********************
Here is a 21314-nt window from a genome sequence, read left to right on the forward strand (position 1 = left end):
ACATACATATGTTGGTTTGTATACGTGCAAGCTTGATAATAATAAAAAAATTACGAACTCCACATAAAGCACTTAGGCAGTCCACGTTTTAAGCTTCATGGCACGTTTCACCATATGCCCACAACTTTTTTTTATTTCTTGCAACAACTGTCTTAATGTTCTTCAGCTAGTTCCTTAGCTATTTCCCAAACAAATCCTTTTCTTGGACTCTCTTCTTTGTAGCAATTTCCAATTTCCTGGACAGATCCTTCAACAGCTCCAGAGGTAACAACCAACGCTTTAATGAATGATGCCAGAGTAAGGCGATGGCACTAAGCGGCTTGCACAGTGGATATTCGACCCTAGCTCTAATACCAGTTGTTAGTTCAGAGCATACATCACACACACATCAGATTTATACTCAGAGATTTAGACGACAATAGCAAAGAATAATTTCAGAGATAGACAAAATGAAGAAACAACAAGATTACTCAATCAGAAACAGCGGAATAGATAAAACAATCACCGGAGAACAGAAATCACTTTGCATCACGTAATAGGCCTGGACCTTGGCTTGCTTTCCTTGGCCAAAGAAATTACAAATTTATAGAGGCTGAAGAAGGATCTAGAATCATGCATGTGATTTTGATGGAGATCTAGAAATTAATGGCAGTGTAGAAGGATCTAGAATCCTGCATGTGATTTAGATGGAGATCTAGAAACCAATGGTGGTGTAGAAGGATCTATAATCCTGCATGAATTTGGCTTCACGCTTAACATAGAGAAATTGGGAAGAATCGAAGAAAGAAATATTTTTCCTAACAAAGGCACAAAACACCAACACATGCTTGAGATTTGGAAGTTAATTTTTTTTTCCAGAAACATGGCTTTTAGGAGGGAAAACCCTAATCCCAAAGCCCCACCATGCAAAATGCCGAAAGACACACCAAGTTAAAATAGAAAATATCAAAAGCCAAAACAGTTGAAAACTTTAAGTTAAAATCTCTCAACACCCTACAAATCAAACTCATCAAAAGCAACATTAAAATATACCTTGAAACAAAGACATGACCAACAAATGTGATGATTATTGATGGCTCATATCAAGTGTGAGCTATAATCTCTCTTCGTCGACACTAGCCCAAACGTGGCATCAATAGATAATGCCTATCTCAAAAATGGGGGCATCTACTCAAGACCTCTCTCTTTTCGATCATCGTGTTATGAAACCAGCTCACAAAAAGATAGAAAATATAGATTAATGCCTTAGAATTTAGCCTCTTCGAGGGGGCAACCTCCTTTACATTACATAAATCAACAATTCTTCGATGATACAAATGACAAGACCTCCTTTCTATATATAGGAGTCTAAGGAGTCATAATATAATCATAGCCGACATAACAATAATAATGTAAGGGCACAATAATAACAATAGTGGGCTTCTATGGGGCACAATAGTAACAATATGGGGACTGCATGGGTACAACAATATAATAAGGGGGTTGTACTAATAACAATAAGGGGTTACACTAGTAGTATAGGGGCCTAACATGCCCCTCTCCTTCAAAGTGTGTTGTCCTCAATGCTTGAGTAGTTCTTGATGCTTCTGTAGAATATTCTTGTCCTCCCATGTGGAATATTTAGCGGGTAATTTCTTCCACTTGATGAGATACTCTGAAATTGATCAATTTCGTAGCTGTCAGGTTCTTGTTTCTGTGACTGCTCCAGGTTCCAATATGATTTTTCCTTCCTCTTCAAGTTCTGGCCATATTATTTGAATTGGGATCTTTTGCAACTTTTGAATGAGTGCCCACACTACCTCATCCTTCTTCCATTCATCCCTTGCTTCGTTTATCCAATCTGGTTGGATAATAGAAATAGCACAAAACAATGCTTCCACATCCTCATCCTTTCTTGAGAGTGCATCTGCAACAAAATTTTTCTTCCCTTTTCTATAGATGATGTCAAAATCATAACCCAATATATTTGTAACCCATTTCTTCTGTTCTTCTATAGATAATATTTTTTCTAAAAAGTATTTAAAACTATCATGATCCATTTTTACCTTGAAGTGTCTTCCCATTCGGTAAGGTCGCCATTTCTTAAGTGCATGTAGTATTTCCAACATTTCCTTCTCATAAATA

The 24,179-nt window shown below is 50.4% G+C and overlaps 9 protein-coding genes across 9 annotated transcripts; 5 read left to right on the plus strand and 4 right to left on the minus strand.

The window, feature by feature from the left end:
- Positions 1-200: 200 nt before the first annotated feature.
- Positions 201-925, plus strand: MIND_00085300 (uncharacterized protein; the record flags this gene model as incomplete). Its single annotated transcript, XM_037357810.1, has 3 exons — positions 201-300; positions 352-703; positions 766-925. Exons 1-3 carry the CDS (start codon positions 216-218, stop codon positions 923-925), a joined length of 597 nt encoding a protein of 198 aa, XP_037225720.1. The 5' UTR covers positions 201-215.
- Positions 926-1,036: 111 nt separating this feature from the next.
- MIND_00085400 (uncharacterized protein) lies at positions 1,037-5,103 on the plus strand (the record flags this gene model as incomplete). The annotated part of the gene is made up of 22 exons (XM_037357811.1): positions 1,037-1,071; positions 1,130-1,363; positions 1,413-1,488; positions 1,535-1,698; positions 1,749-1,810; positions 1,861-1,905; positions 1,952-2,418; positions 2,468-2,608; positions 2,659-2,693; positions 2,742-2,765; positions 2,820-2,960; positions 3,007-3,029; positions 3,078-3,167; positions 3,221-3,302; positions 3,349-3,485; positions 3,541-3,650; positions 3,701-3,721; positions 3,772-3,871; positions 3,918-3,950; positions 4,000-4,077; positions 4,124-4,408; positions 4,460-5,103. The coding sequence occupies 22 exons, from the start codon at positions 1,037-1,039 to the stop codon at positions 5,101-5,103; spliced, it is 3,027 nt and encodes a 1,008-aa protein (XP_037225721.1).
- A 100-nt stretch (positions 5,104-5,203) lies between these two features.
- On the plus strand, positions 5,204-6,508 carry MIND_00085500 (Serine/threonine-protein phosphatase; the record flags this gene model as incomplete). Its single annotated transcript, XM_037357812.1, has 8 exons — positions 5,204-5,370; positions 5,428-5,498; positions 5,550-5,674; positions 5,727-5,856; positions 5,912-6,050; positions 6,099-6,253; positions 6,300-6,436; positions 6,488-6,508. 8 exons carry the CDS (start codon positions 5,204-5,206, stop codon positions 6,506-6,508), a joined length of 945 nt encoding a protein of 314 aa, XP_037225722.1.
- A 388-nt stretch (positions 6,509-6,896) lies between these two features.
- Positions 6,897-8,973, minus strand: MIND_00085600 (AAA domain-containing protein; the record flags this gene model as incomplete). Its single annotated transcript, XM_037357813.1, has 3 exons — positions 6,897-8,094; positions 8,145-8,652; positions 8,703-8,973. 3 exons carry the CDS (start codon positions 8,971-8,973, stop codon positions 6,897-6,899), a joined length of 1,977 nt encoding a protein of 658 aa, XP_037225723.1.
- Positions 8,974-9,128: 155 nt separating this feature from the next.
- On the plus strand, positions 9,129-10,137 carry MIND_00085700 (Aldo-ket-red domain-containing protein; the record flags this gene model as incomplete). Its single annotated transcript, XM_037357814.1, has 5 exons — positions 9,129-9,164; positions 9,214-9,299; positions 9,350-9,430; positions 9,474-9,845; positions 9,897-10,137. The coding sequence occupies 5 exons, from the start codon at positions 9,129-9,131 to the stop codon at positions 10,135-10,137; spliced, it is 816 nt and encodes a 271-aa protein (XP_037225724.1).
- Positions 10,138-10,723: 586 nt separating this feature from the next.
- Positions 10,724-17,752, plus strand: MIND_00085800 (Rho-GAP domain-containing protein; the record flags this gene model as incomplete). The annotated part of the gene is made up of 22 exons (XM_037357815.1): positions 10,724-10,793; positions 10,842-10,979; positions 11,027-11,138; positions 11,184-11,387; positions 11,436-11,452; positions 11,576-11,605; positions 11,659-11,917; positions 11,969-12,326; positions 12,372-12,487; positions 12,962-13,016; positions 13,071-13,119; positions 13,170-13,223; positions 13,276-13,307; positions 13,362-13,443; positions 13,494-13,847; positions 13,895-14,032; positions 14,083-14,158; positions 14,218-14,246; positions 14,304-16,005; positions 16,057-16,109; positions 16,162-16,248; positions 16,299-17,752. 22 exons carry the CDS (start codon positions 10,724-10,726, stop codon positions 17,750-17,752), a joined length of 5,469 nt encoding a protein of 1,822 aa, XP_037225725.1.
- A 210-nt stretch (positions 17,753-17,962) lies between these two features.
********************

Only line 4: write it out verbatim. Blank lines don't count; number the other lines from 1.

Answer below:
The window, feature by feature from the left end: